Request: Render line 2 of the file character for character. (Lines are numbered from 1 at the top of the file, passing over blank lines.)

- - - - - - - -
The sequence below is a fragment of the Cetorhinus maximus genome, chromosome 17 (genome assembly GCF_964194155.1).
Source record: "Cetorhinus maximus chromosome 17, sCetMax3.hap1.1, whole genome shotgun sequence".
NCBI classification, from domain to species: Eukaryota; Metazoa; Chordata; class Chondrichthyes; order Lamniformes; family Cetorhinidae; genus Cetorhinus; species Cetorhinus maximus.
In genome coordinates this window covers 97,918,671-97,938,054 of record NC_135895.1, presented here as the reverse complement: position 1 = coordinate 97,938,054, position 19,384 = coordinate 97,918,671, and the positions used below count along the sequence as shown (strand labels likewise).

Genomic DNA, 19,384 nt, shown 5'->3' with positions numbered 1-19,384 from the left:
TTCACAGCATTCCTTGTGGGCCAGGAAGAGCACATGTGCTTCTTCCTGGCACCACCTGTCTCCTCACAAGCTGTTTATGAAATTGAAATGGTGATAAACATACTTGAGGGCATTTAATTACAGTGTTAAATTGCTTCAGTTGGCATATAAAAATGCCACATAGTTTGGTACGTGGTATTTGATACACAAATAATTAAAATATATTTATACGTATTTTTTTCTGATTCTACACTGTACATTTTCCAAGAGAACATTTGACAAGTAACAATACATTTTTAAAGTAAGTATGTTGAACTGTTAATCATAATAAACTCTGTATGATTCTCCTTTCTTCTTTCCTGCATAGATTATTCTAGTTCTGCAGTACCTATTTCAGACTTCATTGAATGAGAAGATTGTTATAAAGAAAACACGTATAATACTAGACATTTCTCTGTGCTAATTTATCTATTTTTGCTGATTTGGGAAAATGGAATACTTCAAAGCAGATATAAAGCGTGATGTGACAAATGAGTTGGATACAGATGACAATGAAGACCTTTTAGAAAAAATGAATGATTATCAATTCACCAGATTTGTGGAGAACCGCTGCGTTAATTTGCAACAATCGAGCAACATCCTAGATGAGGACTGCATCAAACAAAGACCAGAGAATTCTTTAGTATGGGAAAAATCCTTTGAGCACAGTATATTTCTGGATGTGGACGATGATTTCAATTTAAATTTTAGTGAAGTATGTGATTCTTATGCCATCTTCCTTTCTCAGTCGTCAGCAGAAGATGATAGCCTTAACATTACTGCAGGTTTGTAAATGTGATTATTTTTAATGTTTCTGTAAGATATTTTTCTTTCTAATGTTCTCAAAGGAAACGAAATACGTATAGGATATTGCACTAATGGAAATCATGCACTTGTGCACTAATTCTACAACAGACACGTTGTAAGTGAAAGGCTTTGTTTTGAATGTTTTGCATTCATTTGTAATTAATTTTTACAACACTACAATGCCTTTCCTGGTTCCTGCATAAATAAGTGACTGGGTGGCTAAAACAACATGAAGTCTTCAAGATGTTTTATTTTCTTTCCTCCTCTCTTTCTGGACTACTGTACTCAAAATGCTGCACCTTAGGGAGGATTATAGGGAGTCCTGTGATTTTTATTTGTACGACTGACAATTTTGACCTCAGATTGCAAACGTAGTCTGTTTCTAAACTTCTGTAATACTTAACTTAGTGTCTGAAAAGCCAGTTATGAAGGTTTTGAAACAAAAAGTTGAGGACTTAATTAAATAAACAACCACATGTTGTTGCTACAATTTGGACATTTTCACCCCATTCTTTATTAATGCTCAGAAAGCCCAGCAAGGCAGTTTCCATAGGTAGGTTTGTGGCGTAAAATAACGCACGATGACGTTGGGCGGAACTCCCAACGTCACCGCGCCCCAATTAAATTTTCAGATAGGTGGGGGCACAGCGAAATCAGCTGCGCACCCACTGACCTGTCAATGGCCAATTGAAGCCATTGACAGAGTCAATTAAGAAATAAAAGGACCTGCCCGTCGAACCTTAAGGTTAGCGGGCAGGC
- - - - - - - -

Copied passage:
Source record: "Cetorhinus maximus chromosome 17, sCetMax3.hap1.1, whole genome shotgun sequence".